During the long years of planning for the new Reich, and thus for its intellectual creation and shaping, I often devoted myself to the tasks that the rebirth of the nation would impose on us especially in the area of its cultural purification. After all, Germany was to arise again not only politically or economically, but above all also culturally. Indeed, I was and am convinced that this last aspect will take on much greater importance for the future than the first two. I have always battled against and rejected the opinion of the small minds of the November period, who simply dismissed every great cultural plan, indeed, every large building project, by asserting that a politically and economically ruined people must not burden itself with such projects.
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Among the many plans that I contemplated during the war and in the period after the collapse was a plan to erect, in Munich, the city with the greatest tradition of artistic exhibits – and this seemed especially important given the utterly disgraceful condition of the old building – a new exhibition palace for German art. Many years ago, I already thought about the very location that has now been selected. But when the old Glass Palace suddenly came to such a terrible end, all the grief over the irreplaceable loss of the greatest objects of German culture was joined by the danger that the representatives of the worst perversion of art in Germany would end up preempting a task that I had already identified, so many years earlier, as one of the most vital tasks of the new Reich.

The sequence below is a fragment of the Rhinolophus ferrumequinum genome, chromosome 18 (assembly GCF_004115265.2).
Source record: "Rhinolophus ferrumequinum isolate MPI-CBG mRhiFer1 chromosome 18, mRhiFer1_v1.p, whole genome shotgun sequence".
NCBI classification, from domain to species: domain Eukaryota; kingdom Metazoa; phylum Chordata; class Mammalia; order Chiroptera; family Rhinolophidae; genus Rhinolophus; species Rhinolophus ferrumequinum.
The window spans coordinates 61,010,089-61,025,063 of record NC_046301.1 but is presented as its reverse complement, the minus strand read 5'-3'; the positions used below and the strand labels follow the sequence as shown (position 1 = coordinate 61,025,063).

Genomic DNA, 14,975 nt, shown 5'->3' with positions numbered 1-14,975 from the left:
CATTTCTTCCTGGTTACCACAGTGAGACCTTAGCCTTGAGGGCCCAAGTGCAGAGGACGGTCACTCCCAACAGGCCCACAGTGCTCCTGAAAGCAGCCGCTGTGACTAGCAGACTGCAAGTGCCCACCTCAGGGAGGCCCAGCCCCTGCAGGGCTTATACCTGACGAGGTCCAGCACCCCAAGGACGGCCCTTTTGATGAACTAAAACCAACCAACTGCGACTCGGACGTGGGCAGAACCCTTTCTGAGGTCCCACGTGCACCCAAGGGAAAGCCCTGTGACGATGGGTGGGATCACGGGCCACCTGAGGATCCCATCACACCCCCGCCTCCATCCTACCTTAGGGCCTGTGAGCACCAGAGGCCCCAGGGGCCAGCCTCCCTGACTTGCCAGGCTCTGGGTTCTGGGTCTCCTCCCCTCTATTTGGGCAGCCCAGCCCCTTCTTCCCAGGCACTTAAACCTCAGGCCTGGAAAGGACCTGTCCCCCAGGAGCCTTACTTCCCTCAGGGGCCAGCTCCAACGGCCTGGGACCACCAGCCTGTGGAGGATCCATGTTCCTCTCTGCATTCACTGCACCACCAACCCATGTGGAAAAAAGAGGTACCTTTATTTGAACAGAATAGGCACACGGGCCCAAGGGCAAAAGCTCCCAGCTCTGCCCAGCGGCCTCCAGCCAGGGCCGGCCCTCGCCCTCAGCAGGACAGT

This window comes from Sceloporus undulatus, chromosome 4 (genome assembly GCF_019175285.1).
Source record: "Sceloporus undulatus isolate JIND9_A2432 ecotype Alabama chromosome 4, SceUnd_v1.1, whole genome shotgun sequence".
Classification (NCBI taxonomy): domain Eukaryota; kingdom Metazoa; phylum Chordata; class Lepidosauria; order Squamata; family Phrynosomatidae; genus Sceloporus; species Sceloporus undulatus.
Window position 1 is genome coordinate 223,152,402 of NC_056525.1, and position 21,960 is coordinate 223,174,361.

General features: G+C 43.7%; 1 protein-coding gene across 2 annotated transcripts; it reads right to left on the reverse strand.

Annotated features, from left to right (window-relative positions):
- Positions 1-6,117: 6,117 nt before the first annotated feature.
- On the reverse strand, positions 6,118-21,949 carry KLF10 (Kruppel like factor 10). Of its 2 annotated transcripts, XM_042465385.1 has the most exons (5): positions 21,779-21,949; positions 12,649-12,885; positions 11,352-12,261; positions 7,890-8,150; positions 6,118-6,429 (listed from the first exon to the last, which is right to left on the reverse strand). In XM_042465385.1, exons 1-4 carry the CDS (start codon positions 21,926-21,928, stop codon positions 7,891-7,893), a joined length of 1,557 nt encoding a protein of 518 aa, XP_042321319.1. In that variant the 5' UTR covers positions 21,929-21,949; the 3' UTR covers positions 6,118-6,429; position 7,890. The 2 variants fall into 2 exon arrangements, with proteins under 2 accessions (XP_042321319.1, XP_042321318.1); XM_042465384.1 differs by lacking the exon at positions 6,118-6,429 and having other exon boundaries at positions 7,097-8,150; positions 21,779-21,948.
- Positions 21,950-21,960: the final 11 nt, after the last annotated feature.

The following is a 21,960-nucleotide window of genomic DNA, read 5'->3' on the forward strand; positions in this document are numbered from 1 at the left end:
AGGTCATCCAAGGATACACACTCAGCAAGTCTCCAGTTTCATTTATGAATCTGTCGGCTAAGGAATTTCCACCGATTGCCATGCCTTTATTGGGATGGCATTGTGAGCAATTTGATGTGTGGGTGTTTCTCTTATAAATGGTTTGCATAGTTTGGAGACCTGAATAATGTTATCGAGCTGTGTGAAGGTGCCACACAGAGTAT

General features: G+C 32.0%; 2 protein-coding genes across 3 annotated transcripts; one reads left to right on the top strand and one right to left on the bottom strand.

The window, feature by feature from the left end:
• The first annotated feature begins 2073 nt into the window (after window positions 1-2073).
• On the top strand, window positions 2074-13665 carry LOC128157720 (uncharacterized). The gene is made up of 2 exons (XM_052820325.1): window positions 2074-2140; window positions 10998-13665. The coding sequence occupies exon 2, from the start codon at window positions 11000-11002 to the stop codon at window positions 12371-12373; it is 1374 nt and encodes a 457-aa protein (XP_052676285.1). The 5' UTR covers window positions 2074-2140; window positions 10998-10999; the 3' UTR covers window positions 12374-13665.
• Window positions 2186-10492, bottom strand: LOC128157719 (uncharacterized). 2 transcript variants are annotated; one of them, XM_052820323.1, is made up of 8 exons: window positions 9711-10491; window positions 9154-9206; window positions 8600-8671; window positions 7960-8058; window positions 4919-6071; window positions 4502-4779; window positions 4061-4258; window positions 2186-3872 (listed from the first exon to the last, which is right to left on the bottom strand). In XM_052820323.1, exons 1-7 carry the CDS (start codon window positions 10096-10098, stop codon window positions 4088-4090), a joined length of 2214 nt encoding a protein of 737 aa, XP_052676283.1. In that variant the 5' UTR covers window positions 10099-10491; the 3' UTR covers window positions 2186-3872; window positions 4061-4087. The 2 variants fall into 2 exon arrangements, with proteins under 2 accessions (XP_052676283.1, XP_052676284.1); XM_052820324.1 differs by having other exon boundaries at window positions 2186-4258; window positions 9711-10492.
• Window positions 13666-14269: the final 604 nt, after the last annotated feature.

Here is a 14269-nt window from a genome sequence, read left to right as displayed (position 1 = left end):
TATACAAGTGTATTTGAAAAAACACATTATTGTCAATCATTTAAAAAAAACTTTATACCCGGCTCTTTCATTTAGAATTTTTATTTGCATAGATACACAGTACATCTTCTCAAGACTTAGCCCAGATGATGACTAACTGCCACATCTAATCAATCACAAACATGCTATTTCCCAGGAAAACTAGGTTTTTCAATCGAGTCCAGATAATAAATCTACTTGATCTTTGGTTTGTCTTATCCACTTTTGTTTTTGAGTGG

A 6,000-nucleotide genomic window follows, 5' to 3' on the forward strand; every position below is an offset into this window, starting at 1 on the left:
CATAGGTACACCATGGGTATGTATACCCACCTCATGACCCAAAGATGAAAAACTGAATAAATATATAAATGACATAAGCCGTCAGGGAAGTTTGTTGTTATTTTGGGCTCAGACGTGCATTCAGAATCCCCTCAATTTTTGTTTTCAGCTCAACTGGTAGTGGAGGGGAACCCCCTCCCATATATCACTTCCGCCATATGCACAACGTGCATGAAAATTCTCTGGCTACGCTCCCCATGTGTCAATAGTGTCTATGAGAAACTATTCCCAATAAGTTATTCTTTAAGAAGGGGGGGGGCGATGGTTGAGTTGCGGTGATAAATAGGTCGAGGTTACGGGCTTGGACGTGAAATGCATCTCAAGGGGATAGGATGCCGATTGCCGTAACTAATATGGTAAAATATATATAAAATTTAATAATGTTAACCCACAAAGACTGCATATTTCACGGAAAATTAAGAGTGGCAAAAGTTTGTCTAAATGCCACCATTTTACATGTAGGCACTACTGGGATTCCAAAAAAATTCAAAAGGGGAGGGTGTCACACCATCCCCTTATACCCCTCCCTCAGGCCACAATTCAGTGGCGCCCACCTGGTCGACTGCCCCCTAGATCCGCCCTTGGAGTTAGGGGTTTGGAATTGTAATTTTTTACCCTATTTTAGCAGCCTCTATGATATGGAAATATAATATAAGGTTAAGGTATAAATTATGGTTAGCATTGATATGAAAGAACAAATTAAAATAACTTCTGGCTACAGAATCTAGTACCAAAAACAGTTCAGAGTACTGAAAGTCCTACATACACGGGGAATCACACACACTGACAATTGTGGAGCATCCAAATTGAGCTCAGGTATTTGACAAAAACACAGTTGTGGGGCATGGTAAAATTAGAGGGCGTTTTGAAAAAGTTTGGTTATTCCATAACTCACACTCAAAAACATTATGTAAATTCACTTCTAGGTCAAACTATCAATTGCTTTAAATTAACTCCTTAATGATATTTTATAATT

For, in 1931, the assumption of power by National Socialism was still so far off in an uncertain future that there seemed to be virtually no prospect of reserving the building of this exhibition palace for this Third Reich.
And, in fact, for a while it seemed that the November men would bestow on the Munich art exhibit a building that had little to do with German art and more with the Bolshevist circumstances and conditions of their time. Some of you may still remember the plans they had envisaged back then for the house that is now the splendidly designed Old Botanical Garden. An object very difficult to define. A building that could have just as easily been a Saxon yarn factory as the market hall of a mid-sized city, possibly a train station, or just as readily a swimming pool. I do not need tell you how much I suffered back then from the thought that one disaster [the 1918 fire] would be joined by another one. And that therefore, precisely in this case, I was genuinely pleased – even happy – about the fainthearted indecision of my political opponents at the time. For therein lay perhaps the only chance of being able, in the end, to reserve the new construction of a Munich art exhibition palace for the Third Reich as its first great task.
You will all understand that I am filled these days by the truly painful sorrow that providence did not allow us to witness this day with the man who, immediately after the assumption of power, as one of the greatest of German architects, drew up for me the plans for this structure. When I approached Professor Ludwig Troost, who was already working on various party buildings, with the request to erect an art exhibition building on this site, this exceptional man had already created, in accordance with the call for proposals at the time, a number of grandly conceived sketches for such a structure on the grounds of the Old Botanical Garden. These plans, too, revealed his masterful hand!
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